When should you get surgery for your back, shoulder, knee, hip, etc. pain?

As a corrective exercise trainer and an orthopedic massage therapist, I talk with a lot of people with chronic pain. People often ask me if I think there’s ever a good time to get surgery. Sometimes it’s about back pain. Sometimes it’s knee pain. Could be hip pain, wrist pain, shoulder pain, etc. Whatever it is, the pain lingers, and it’s frustrating.

When is the right time to get surgery?

I don’t think that’s a question someone else can answer for you. It really requires you to educate yourself on a number of issues and a number of variables.

I’m not a doctor, but if you read to the end of this brief post, you’ll find there is at least one very well-known orthopedic surgeon who agrees with that general statement.

I don’t think it’s controversial to say that the time to do a surgery is when you are personally convinced there is no other way to improve your body yourself.  From my own personal and professional experience, a person can spend months, years, and an entire lifetime discovering new exercises that challenge and improve the body in unexpected ways. I have personally had some pain issues linger/recur over a period of nearly two decades before I figured them out by finally learning the right combination of exercises for my body. I’ve had small issues arise during my life that took me years of frustrating observation and experimentation to understand. Would a surgery have “solved” the problems? Maybe…

I have personally had some pain issues linger/recur over a period of nearly two decades before I figured them out by finally learning the right combination of exercises for my body.

But surgeries can and very clearly do fail to deliver relief. In addition, surgeries always have the possibility of introducing a lot of other issues as side effects in addition to failing to improve body mechanics in the short and long run.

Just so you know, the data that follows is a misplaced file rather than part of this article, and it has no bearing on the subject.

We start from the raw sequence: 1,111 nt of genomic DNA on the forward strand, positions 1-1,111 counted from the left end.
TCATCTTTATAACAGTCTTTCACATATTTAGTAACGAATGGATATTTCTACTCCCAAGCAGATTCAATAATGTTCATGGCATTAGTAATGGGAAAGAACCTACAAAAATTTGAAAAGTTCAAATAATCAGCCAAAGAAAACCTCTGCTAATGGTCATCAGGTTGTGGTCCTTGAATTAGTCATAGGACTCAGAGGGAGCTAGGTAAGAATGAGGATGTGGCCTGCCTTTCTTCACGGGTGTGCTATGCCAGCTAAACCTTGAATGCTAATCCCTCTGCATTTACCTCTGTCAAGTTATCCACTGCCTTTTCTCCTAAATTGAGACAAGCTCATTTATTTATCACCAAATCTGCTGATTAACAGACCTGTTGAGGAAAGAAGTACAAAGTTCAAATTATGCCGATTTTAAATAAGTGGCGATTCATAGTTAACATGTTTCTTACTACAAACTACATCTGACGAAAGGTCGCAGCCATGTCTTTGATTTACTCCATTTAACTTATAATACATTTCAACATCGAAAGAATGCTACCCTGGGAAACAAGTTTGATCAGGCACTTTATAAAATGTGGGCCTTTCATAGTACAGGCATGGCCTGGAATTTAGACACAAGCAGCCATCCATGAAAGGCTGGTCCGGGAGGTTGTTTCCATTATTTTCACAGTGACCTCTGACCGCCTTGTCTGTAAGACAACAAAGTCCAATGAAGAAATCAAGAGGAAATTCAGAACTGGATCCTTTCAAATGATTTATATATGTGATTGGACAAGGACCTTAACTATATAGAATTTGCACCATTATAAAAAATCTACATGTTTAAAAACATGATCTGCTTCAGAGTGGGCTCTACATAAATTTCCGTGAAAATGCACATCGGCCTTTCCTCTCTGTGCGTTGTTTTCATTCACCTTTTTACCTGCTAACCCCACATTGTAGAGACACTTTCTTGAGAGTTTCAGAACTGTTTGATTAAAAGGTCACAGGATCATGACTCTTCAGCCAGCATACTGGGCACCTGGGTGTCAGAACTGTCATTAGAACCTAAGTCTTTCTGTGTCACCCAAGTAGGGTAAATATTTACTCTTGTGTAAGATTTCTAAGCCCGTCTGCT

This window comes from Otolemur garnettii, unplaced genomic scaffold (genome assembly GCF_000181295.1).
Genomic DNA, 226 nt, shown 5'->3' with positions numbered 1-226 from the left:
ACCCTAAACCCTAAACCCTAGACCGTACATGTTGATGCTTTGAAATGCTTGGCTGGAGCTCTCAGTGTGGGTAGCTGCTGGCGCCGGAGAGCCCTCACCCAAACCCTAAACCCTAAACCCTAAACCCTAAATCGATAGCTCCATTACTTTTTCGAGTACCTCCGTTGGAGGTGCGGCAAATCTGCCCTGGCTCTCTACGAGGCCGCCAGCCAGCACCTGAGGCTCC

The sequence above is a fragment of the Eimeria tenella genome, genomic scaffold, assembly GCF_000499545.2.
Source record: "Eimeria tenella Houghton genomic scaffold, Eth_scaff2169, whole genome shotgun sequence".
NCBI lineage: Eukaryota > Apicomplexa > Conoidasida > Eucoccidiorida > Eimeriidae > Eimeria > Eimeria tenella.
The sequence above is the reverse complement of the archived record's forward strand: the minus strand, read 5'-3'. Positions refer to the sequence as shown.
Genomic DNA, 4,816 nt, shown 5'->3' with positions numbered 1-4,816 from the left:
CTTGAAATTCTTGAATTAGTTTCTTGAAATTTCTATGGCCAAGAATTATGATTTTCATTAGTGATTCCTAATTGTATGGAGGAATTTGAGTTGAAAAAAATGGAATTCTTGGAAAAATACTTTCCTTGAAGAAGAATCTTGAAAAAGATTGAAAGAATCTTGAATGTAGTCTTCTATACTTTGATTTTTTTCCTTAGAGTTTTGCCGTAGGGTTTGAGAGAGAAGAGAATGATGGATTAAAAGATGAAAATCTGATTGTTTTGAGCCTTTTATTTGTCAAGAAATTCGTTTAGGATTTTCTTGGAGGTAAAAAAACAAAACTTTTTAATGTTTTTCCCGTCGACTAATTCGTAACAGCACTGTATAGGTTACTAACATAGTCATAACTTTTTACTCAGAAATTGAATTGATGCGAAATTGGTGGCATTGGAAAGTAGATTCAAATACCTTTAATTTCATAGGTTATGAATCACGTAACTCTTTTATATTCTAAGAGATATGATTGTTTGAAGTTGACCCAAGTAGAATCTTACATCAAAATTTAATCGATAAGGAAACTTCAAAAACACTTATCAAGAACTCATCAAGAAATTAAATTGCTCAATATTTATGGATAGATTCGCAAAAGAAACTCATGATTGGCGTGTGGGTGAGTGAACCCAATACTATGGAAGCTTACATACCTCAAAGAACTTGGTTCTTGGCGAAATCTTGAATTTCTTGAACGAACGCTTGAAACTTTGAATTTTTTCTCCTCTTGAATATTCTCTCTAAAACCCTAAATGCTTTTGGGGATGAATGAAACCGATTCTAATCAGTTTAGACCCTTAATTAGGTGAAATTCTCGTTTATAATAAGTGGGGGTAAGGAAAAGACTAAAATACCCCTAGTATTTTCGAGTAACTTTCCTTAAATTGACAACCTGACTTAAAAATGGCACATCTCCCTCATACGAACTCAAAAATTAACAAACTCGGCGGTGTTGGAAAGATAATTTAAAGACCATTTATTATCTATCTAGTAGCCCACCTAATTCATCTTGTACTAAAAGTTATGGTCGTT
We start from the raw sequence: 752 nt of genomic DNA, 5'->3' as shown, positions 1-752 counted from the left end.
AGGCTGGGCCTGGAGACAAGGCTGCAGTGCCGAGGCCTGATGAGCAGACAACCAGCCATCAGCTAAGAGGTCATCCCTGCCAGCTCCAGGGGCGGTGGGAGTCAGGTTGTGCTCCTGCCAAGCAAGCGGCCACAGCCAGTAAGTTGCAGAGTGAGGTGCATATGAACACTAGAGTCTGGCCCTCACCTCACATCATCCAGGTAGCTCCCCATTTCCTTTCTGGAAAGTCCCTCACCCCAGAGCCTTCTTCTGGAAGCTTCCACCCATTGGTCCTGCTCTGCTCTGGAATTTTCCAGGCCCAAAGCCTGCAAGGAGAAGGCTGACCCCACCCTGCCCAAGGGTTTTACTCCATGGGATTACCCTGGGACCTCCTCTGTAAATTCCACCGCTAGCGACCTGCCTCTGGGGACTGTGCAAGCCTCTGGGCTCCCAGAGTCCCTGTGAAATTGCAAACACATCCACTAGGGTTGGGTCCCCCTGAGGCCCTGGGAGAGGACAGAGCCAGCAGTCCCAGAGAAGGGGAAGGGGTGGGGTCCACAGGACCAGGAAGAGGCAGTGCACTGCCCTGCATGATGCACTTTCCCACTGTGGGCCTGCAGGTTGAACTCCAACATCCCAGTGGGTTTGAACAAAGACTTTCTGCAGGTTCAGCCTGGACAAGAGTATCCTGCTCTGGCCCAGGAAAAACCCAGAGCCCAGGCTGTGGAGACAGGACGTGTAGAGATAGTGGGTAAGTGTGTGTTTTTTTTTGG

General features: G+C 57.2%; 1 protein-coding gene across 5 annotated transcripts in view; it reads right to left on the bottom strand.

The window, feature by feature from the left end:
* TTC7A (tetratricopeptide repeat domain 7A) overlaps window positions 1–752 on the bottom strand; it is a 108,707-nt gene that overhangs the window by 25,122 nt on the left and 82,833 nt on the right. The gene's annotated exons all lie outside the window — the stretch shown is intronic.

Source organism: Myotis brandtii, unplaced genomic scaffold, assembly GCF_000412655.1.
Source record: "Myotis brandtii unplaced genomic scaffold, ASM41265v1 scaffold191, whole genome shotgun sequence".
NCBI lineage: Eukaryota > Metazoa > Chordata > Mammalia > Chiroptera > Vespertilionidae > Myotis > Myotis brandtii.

For a really clear example of this, you can watch this video of one of our clients. Jigna had severe back pain for 3 years before getting back surgery. After the back surgery, she got a little improvement in the leg pain, but her overall quality of life did not improve that much. The back pain still persisted for another 8 years before she found her way to train with us here at Upright Health.

What are some risks of surgery for joint pain?

It’s important to keep in mind that surgeries are not without risk. Again, I’m not a doctor, but these are things that I’ve observed with clients I’ve trained.

Even when surgeries succeed in their primary pain relief objective, there’s the risk of moving the problem elsewhere. There are plenty of stories of people who get hip surgery to relieve hip pain who then end up with back problems or knee problems due to compensations that started to show up in the recovery process.

If a surgery fails, you still have given up months or years of rehab, you still have the original problem, and you may have extra problems on top of that.

On the other hand, if careful and gradual exercise fails, it doesn’t necessarily mean that the problem can’t be solved with more time and more creative approaches. Maybe it takes you months. Maybe it takes you years. Maybe you screw up and injure yourself a bit. At least you know any new problems that develop can be solved by gradually retraining your body. A muscle strain can recover. A bone that’s been shaved down is unlikely to recover by any means you have control over. A muscle that’s been removed will never grow back.